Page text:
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Truthout 7 April 2020
Henry A. Giroux
The current coronavirus pandemic is more than a medical crisis, it is also a political and ideological crisis. It is a crisis deeply rooted in years of neglect by neoliberal governments that denied the importance of public health and the public good while defunding the institutions that made them possible. At the same time, this crisis cannot be separated from the crisis of massive inequalities in wealth, income and power. Nor can it be separated from a crisis of democratic values, education and environmental destruction.
The coronavirus pandemic is deeply interconnected with the politicization of the natural order through its destructive assaults waged by neoliberal globalization on the ecosystem. In addition, it cannot be disconnected from the spectacle of racism, ultranationalism, anti-immigrant sentiment, and bigotry that has dominated the national zeitgeist as a means of promoting shared fears rather than shared responsibilities.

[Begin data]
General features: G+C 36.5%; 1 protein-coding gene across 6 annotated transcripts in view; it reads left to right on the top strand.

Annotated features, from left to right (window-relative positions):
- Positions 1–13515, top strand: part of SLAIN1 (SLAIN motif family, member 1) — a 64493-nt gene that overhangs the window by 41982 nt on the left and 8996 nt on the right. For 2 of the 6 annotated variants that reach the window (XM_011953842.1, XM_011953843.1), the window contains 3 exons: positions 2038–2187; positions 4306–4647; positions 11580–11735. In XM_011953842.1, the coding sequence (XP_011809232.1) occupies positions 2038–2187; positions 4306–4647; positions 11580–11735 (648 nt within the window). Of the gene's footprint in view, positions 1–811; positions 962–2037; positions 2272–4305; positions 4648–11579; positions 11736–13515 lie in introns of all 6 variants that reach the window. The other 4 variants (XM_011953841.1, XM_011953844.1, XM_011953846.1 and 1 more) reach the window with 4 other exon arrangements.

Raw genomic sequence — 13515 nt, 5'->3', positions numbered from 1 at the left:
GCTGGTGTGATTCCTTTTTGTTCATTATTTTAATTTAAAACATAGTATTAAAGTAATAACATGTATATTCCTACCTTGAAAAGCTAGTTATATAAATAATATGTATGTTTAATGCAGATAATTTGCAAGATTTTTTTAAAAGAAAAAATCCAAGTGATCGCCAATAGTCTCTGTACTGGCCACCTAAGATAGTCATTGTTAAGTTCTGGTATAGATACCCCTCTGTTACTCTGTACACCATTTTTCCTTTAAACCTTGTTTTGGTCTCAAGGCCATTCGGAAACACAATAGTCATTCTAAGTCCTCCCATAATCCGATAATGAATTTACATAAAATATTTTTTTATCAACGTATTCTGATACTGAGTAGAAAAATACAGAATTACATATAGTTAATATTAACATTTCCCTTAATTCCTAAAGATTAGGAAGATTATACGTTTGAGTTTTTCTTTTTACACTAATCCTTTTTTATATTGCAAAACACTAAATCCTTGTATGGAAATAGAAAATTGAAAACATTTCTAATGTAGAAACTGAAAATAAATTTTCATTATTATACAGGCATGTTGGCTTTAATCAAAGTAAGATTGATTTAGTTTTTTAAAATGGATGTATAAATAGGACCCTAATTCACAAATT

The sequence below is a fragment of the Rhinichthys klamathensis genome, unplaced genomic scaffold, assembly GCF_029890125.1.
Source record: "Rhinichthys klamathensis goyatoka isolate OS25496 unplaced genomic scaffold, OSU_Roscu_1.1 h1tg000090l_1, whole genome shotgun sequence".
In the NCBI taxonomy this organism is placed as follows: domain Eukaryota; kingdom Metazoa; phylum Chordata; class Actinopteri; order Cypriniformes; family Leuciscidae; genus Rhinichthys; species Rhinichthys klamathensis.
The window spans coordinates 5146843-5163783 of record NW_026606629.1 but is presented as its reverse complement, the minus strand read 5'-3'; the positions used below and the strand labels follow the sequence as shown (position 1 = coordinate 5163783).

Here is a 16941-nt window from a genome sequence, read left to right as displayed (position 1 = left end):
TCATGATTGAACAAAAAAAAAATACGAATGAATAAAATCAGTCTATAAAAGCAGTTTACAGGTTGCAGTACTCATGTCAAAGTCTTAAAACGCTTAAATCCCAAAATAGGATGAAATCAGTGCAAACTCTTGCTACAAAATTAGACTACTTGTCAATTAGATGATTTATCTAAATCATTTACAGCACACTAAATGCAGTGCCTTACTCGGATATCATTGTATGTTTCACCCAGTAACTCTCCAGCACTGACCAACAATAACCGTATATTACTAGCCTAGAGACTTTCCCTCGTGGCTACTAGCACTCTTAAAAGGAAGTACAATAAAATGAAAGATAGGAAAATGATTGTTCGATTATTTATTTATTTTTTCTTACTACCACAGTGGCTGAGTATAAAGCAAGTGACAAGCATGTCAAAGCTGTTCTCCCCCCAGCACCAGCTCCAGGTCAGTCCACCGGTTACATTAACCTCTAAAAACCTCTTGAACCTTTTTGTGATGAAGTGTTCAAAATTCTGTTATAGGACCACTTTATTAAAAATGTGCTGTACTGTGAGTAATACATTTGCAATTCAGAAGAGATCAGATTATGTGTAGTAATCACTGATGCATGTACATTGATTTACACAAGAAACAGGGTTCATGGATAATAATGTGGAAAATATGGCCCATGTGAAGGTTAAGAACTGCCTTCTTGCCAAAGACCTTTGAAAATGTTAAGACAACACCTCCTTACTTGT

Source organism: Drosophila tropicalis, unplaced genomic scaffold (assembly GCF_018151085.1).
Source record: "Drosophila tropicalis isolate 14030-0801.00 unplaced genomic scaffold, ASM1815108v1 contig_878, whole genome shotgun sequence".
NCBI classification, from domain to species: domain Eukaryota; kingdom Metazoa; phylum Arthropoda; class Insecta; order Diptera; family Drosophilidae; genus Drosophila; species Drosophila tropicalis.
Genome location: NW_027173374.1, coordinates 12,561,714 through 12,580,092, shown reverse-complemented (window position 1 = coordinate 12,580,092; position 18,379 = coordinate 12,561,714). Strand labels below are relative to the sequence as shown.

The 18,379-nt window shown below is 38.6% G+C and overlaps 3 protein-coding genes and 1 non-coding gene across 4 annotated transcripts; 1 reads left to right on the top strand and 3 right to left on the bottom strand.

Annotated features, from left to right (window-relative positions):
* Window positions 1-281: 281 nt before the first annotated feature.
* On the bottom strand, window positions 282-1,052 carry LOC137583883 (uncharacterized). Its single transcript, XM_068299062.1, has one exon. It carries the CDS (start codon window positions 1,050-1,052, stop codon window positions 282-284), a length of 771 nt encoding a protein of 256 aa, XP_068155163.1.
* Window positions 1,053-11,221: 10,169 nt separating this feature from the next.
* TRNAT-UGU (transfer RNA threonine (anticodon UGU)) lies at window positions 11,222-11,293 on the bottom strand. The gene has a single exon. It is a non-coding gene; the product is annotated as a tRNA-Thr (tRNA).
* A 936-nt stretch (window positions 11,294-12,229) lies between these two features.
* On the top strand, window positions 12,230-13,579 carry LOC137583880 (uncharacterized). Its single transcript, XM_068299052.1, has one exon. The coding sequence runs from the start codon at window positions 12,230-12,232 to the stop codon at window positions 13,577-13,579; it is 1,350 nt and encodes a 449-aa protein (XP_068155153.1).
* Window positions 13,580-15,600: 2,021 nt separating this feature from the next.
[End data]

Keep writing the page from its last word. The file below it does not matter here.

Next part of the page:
The plague has as one of its roots a politics of depoliticization, which makes clear that education is a central feature of politics and it always plays a central role — whether in a visible or a veiled way — in any ideological project. For instance, it has been a central pedagogical principle of neoliberalism that individual responsibility is the only way to address social problems, and consequently, there is no need to address broader systemic issues, hold power accountable or embrace matters of collective responsibility. As a politics of containment, neoliberalism privatizes and individualizes social problems, i.e., wash your hands as a way to contain the pandemic. In doing so, cultural critics Bram Ieven and Jan Overwijk argue, “it seeks to contain any real democratic politics; that is to say, a politics based on collective solidarity and equality [because] democratic politics is a threat to the market.”
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